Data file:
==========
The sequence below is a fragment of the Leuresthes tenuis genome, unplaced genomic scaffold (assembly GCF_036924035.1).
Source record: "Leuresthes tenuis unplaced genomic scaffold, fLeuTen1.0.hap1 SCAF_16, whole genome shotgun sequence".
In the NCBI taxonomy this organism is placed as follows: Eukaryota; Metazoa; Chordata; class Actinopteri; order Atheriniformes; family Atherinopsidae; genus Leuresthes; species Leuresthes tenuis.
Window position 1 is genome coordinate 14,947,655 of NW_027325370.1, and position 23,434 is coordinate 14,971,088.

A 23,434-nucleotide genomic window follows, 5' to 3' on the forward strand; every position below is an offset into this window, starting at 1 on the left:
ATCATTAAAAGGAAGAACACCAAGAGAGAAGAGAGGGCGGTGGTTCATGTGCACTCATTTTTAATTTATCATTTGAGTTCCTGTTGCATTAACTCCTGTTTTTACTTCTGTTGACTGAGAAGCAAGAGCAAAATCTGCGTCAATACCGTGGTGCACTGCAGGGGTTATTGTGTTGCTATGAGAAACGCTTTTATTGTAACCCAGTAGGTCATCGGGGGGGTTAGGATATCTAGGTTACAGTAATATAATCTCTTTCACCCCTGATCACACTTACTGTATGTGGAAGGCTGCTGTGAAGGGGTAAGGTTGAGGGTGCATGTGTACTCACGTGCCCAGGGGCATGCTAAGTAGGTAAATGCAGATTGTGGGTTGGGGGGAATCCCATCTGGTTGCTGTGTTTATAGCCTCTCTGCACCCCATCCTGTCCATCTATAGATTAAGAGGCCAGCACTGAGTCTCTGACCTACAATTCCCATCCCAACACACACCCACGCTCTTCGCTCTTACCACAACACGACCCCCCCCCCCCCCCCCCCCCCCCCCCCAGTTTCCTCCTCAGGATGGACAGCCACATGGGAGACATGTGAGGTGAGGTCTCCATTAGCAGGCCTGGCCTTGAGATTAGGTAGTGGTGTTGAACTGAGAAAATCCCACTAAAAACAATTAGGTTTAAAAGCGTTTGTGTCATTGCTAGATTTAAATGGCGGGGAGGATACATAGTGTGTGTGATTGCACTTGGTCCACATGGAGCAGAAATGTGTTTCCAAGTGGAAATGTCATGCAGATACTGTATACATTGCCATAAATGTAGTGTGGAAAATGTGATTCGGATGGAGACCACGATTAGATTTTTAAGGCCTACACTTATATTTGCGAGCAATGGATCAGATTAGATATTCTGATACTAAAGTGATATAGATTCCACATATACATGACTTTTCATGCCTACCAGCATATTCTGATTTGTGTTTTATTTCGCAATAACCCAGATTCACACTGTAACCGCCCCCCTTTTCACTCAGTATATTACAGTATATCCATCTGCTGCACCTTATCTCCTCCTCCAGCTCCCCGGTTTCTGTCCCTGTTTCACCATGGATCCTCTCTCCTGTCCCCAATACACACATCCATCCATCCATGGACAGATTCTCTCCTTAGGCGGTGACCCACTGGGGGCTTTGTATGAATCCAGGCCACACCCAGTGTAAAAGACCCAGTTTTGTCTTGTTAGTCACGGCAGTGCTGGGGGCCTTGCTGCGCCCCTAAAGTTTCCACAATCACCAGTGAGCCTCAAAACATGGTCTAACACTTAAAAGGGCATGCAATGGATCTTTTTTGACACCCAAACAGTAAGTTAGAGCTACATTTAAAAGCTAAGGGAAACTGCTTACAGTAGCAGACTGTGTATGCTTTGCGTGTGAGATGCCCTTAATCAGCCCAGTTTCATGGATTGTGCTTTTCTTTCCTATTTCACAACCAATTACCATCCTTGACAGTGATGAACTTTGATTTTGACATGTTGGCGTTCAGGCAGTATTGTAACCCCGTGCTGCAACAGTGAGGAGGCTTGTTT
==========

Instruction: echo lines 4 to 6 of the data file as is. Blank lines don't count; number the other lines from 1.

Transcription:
Window position 1 is genome coordinate 14,947,655 of NW_027325370.1, and position 23,434 is coordinate 14,971,088.

A 23,434-nucleotide genomic window follows, 5' to 3' on the forward strand; every position below is an offset into this window, starting at 1 on the left:
ATCATTAAAAGGAAGAACACCAAGAGAGAAGAGAGGGCGGTGGTTCATGTGCACTCATTTTTAATTTATCATTTGAGTTCCTGTTGCATTAACTCCTGTTTTTACTTCTGTTGACTGAGAAGCAAGAGCAAAATCTGCGTCAATACCGTGGTGCACTGCAGGGGTTATTGTGTTGCTATGAGAAACGCTTTTATTGTAACCCAGTAGGTCATCGGGGGGGTTAGGATATCTAGGTTACAGTAATATAATCTCTTTCACCCCTGATCACACTTACTGTATGTGGAAGGCTGCTGTGAAGGGGTAAGGTTGAGGGTGCATGTGTACTCACGTGCCCAGGGGCATGCTAAGTAGGTAAATGCAGATTGTGGGTTGGGGGGAATCCCATCTGGTTGCTGTGTTTATAGCCTCTCTGCACCCCATCCTGTCCATCTATAGATTAAGAGGCCAGCACTGAGTCTCTGACCTACAATTCCCATCCCAACACACACCCACGCTCTTCGCTCTTACCACAACACGACCCCCCCCCCCCCCCCCCCCCCCCCCCCAGTTTCCTCCTCAGGATGGACAGCCACATGGGAGACATGTGAGGTGAGGTCTCCATTAGCAGGCCTGGCCTTGAGATTAGGTAGTGGTGTTGAACTGAGAAAATCCCACTAAAAACAATTAGGTTTAAAAGCGTTTGTGTCATTGCTAGATTTAAATGGCGGGGAGGATACATAGTGTGTGTGATTGCACTTGGTCCACATGGAGCAGAAATGTGTTTCCAAGTGGAAATGTCATGCAGATACTGTATACATTGCCATAAATGTAGTGTGGAAAATGTGATTCGGATGGAGACCACGATTAGATTTTTAAGGCCTACACTTATATTTGCGAGCAATGGATCAGATTAGATATTCTGATACTAAAGTGATATAGATTCCACATATACATGACTTTTCATGCCTACCAGCATATTCTGATTTGTGTTTTATTTCGCAATAACCCAGATTCACACTGTAACCGCCCCCCTTTTCACTCAGTATATTACAGTATATCCATCTGCTGCACCTTATCTCCTCCTCCAGCTCCCCGGTTTCTGTCCCTGTTTCACCATGGATCCTCTCTCCTGTCCCCAATACACACATCCATCCATCCATGGACAGATTCTCTCCTTAGGCGGTGACCCACTGGGGGCTTTGTATGAATCCAGGCCACACCCAGTGTAAAAGACCCAGTTTTGTCTTGTTAGTCACGGCAGTGCTGGGGGCCTTGCTGCGCCCCTAAAGTTTCCACAATCACCAGTGAGCCTCAAAACATGGTCTAACACTTAAAAGGGCATGCAATGGATCTTTTTTGACACCCAAACAGTAAGTTAGAGCTACATTTAAAAGCTAAGGGAAACTGCTTACAGTAGCAGACTGTGTATGCTTTGCGTGTGAGATGCCCTTAATCAGCCCAGTTTCATGGATTGTGCTTTTCTTTCCTATTTCACAACCAATTACCATCCTTGACAGTGATGAACTTTGATTTTGACATGTTGGCGTTCAGGCAGTATTGTAACCCCGTGCTGCAACAGTGAGGAGGCTTGTTT